CHRISTIANS care about justice. The Bible sets before us a vision of a Kingdom in which the hungry are fed, the sick are healed, and all live in harmony with one another and the created world. We know that it is our duty and joy to build that future Kingdom now, which is why we are so quick to condemn inequality and speak out against poverty.
But, if we are to condemn injustice and inequality when we see it elsewhere, we must also be willing to address it in our own structures. And one area where we stubbornly refuse to do this is finance.
The new Bishop of Liverpool, Dr John Perumbalath, wrote to colleagues recently to outline the severity of his diocese’s financial situation — one that has resulted in urgent engagement with the national Church and a partnership with an independent reviewer to help them identify financial solutions.
This is not because of mistakes on the part of Liverpool diocese; indeed, that diocese has for years benefited from some of the finest financial managers in the Church, and has shown courage and agility in naming and addressing underlying issues. The problem is that it has no inherited assets, whereas the average level of endowment in dioceses nationally is £40 million.
And, in the diocese of Blackburn, we are not far behind. The 2022 deficit of the diocesan board of finance (DBF) in Blackburn is one of the lowest in the country; giving in our parishes is heroic and has bounced back from Covid. And yet, in three or four years’ time, we may well be where Liverpool is now. Why? We, too, have almost no endowment income.
HOW is it fair that the finances of dioceses that are supposedly part of the same Church vary so wildly because of a freak of history, which means that some got lucky when the big bucks were being given out? How is it fair that parishes in Lancashire pay tens of thousands of pounds more per year in parish share for the costs of their priest than those in better-endowed dioceses?
How is it fair that, according to data presented to the House of Bishops in January, seven dioceses will run out of money in the next four years, while others sit on piles of money, which will last them for decades?
The Church Commissioners, working with the Archbishops’ Council, are to be commended for releasing funds on an unprecedented scale to dioceses for growth and transformation plans. But they resolutely refuse to increase Lowest Income Communities Funding, the formula-driven income stream that injects funds into the places where they are most needed. This is a decision that merely compounds the sense of injustice.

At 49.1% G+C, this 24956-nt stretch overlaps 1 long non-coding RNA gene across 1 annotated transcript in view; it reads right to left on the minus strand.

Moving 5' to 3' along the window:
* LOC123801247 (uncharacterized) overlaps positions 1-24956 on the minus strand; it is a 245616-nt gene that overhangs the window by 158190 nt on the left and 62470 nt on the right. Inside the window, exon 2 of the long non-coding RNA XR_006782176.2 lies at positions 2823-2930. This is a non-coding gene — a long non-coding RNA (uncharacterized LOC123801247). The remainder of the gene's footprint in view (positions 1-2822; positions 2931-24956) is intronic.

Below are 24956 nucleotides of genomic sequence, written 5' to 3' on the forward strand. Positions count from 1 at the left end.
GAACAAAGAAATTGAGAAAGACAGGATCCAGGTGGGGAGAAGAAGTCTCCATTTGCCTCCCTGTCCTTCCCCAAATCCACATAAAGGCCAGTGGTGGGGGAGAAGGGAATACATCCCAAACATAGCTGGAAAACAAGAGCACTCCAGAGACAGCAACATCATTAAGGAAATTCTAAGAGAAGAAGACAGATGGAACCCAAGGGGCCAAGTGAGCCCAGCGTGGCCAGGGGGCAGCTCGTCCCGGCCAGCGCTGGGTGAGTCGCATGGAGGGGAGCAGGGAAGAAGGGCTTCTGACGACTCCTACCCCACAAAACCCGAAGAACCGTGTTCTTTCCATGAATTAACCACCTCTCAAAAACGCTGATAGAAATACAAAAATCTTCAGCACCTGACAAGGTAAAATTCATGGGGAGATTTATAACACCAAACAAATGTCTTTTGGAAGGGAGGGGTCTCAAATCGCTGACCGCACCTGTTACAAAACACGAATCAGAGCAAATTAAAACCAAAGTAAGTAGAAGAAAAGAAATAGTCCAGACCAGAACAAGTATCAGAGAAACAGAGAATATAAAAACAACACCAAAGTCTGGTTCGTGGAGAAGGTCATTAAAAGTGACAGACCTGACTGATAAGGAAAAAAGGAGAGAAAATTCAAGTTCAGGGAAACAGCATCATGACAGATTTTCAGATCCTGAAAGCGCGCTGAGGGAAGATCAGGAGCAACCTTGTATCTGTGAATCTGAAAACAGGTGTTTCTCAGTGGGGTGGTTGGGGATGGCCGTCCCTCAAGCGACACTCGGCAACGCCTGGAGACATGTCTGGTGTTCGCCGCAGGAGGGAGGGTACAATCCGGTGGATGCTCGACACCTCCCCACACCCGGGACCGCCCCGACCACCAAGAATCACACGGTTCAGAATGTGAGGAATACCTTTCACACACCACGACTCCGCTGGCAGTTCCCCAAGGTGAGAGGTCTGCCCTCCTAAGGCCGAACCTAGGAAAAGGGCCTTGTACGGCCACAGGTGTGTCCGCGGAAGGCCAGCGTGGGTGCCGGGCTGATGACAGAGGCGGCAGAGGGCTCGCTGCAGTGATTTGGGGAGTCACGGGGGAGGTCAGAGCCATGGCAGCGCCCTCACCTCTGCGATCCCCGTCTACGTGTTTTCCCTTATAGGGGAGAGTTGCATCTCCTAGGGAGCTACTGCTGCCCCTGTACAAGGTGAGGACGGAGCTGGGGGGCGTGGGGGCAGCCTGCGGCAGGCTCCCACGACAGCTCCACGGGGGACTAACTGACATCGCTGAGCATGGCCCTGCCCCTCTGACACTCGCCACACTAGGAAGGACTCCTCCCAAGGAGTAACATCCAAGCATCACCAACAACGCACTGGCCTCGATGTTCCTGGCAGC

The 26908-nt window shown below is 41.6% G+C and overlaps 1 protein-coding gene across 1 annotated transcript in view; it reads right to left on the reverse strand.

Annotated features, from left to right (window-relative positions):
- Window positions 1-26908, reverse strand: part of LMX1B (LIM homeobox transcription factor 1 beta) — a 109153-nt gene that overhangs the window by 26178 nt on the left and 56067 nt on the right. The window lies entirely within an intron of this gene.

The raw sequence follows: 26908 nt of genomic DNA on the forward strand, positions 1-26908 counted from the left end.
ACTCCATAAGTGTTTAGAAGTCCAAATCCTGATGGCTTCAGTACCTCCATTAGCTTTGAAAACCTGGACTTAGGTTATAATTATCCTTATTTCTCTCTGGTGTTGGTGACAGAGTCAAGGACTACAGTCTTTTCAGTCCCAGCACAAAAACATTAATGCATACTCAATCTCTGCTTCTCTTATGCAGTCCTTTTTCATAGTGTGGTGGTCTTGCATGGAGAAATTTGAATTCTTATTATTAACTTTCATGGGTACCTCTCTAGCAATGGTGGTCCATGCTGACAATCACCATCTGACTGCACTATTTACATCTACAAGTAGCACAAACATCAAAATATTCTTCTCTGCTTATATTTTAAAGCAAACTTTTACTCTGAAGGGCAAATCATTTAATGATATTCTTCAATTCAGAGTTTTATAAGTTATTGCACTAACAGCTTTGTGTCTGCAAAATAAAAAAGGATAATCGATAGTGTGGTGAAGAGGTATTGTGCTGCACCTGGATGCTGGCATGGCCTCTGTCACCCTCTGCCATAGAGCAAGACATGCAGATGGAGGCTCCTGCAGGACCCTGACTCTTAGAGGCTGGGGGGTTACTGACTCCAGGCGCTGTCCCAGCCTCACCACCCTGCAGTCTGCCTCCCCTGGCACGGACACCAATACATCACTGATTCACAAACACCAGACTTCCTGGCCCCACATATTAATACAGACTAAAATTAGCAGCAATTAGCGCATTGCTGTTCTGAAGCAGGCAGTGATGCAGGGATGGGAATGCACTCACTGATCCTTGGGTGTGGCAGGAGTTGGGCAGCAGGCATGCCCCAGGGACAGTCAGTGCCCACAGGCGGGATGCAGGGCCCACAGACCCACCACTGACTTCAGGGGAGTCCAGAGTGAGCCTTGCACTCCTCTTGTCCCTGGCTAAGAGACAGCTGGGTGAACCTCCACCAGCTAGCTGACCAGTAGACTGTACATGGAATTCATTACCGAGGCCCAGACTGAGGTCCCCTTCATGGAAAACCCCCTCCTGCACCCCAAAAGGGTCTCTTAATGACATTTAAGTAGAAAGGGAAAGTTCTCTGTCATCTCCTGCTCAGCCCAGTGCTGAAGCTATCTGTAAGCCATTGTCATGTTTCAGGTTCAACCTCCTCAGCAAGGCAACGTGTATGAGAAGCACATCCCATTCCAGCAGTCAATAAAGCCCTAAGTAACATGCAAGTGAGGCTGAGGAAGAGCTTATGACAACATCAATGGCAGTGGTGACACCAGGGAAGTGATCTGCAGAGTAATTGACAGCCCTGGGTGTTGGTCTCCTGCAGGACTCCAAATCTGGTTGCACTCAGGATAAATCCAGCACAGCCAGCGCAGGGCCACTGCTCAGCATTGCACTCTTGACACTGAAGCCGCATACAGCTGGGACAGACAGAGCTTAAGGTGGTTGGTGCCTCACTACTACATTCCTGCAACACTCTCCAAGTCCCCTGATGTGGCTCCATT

A few brave dioceses — for example, Oxford and Ely — have made some gestures in the direction of sharing inherited wealth, and Gloucester is using it to support the Church’s housing agenda. In the General Synod in February, the Bishop of Sheffield, Dr Pete Wilcox, drove through a measure that removed one of the possible legal bars to such generosity (Synod, 17 February); but uptake is very slow, in terms of richer dioceses’ taking significant action.
THE increasing financial pressures that dioceses are under in trying to maintain stipendiary-clergy numbers (demonstrably the best way to grow the Church) mean that we can no longer kick this can down the road.
In the diocese of Blackburn, we will warmly welcome any investment from the national Church. But what dioceses such as Liverpool and Blackburn (both serving highly deprived parts of the country) need, more than anything else, is endowment.
If we are one Church, why should not every diocese benefit from that average endowment figure of £40 million? The income from such a sum would both wipe out our structural deficit and give us a surplus to invest in mission, without touching the capital sum.
And, in a Church that has so many billions held in DBF reserves accounts and by the Commissioners, much of it subsidising poor giving or unimaginative financial management, there is absolutely no reason at all that this should not happen tomorrow.
The ultimate question is a very simple one. Are we, or are we not, a Church that wishes to live in obedience to the scriptures? In Acts 4.35, the disciples made distribution, “to each according to their needs”. In Acts 2.44, the disciples “held all things in common”. In 2 Corinthians 9.5, St Paul incites his hearers to make not an “exaction”, but a “willing gift”.
St Paul also writes, in 1 Corinthians 4.14: “I write these things not to make you ashamed.” I don’t want to shame anyone. But poorer dioceses, such as this one, are no longer prepared to put up with this gross and chronic injustice. So, let’s address it not out of shame, but to live the gospel with even greater joy.
The Rt Revd Philip North is the Bishop of Blackburn. He was installed in his cathedral on 24 June. Read more here and watch the service here